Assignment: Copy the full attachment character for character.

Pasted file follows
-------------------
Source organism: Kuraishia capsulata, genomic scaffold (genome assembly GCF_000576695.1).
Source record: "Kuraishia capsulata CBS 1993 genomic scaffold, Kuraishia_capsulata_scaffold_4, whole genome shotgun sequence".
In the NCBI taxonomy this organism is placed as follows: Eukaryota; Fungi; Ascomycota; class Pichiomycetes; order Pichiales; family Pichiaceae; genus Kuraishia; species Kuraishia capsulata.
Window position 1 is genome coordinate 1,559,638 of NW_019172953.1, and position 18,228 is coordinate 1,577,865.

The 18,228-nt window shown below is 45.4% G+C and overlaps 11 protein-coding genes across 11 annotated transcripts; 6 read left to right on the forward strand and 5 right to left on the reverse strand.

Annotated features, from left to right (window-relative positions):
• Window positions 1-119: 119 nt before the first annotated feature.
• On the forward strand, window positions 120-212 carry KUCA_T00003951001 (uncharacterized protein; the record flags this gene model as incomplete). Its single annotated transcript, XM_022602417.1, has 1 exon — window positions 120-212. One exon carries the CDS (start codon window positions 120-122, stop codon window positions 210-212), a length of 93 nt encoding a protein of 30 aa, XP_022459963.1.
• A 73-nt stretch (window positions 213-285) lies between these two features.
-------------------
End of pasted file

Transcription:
Source organism: Kuraishia capsulata, genomic scaffold (genome assembly GCF_000576695.1).
Source record: "Kuraishia capsulata CBS 1993 genomic scaffold, Kuraishia_capsulata_scaffold_4, whole genome shotgun sequence".
In the NCBI taxonomy this organism is placed as follows: Eukaryota; Fungi; Ascomycota; class Pichiomycetes; order Pichiales; family Pichiaceae; genus Kuraishia; species Kuraishia capsulata.
Window position 1 is genome coordinate 1,559,638 of NW_019172953.1, and position 18,228 is coordinate 1,577,865.

The 18,228-nt window shown below is 45.4% G+C and overlaps 11 protein-coding genes across 11 annotated transcripts; 6 read left to right on the forward strand and 5 right to left on the reverse strand.

Annotated features, from left to right (window-relative positions):
• Window positions 1-119: 119 nt before the first annotated feature.
• On the forward strand, window positions 120-212 carry KUCA_T00003951001 (uncharacterized protein; the record flags this gene model as incomplete). Its single annotated transcript, XM_022602417.1, has 1 exon — window positions 120-212. One exon carries the CDS (start codon window positions 120-122, stop codon window positions 210-212), a length of 93 nt encoding a protein of 30 aa, XP_022459963.1.
• A 73-nt stretch (window positions 213-285) lies between these two features.